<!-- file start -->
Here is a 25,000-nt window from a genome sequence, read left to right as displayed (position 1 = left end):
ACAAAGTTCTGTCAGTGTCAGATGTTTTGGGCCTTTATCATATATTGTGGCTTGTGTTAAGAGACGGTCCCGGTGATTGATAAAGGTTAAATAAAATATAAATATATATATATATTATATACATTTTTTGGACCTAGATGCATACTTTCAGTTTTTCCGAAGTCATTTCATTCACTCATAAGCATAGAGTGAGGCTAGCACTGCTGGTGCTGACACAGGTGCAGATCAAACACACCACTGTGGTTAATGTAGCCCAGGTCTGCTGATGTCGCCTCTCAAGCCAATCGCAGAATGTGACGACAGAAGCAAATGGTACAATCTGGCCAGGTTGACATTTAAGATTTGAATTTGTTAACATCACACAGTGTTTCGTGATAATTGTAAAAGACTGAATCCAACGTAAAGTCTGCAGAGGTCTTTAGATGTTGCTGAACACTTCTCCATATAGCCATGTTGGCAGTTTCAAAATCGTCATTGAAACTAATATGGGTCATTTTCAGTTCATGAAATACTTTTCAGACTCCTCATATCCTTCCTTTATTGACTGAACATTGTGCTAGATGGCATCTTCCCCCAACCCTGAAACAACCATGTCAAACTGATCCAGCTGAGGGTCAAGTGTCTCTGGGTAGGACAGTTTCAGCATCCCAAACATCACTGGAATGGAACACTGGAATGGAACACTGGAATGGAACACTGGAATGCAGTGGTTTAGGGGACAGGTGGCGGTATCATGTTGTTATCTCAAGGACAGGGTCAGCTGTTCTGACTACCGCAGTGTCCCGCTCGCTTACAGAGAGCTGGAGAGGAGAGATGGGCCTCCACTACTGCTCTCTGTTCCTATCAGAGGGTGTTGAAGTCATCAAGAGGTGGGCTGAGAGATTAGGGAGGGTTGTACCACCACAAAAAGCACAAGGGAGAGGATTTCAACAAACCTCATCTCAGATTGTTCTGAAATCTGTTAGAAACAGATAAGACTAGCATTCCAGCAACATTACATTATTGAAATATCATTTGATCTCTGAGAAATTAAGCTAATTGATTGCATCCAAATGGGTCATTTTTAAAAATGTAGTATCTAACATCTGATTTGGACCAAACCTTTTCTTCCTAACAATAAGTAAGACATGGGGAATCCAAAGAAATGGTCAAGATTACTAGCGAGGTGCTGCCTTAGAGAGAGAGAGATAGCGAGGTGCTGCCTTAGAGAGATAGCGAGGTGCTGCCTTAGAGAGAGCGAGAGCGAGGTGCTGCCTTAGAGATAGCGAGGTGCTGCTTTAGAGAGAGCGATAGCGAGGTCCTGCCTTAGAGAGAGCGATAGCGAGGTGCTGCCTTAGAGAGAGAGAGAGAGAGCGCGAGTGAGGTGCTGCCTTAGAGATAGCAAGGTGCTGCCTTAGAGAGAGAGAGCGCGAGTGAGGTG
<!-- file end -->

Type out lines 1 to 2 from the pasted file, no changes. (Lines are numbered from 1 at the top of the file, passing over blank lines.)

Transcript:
Here is a 25,000-nt window from a genome sequence, read left to right as displayed (position 1 = left end):
ACAAAGTTCTGTCAGTGTCAGATGTTTTGGGCCTTTATCATATATTGTGGCTTGTGTTAAGAGACGGTCCCGGTGATTGATAAAGGTTAAATAAAATATAAATATATATATATATTATATACATTTTTTGGACCTAGATGCATACTTTCAGTTTTTCCGAAGTCATTTCATTCACTCATAAGCATAGAGTGAGGCTAGCACTGCTGGTGCTGACACAGGTGCAGATCAAACACACCACTGTGGTTAATGTAGCCCAGGTCTGCTGATGTCGCCTCTCAAGCCAATCGCAGAATGTGACGACAGAAGCAAATGGTACAATCTGGCCAGGTTGACATTTAAGATTTGAATTTGTTAACATCACACAGTGTTTCGTGATAATTGTAAAAGACTGAATCCAACGTAAAGTCTGCAGAGGTCTTTAGATGTTGCTGAACACTTCTCCATATAGCCATGTTGGCAGTTTCAAAATCGTCATTGAAACTAATATGGGTCATTTTCAGTTCATGAAATACTTTTCAGACTCCTCATATCCTTCCTTTATTGACTGAACATTGTGCTAGATGGCATCTTCCCCCAACCCTGAAACAACCATGTCAAACTGATCCAGCTGAGGGTCAAGTGTCTCTGGGTAGGACAGTTTCAGCATCCCAAACATCACTGGAATGGAACACTGGAATGGAACACTGGAATGGAACACTGGAATGCAGTGGTTTAGGGGACAGGTGGCGGTATCATGTTGTTATCTCAAGGACAGGGTCAGCTGTTCTGACTACCGCAGTGTCCCGCTCGCTTACAGAGAGCTGGAGAGGAGAGATGGGCCTCCACTACTGCTCTCTGTTCCTATCAGAGGGTGTTGAAGTCATCAAGAGGTGGGCTGAGAGATTAGGGAGGGTTGTACCACCACAAAAAGCACAAGGGAGAGGATTTCAACAAACCTCATCTCAGATTGTTCTGAAATCTGTTAGAAACAGATAAGACTAGCATTCCAGCAACATTACATTATTGAAATATCATTTGATCTCTGAGAAATTAAGCTAATTGATTGCATCCAAATGGGTCATTTTTAAAAATGTAGTATCTAACATCTGATTTGGACCAAACCTTTTCTTCCTAACAATAAGTAAGACATGGGGAATCCAAAGAAATGGTCAAGATTACTAGCGAGGTGCTGCCTTAGAGAGAGAGAGATAGCGAGGTGCTGCCTTAGAGAGATAGCGAGGTGCTGCCTTAGAGAGAGCGAGAGCGAGGTGCTGCCTTAGAGATAGCGAGGTGCTGCTTTAGAGAGAGCGATAGCGAGGTCCTGCCTTAGAGAGAGCGATAGCGAGGTGCTGCCTTAGAGAGAGAGAGAGAGAGCGCGAGTGAGGTGCTGCCTTAGAGATAGCAAGGTGCTGCCTTAGAGAGAGAGAGCGCGAGTGAGGTG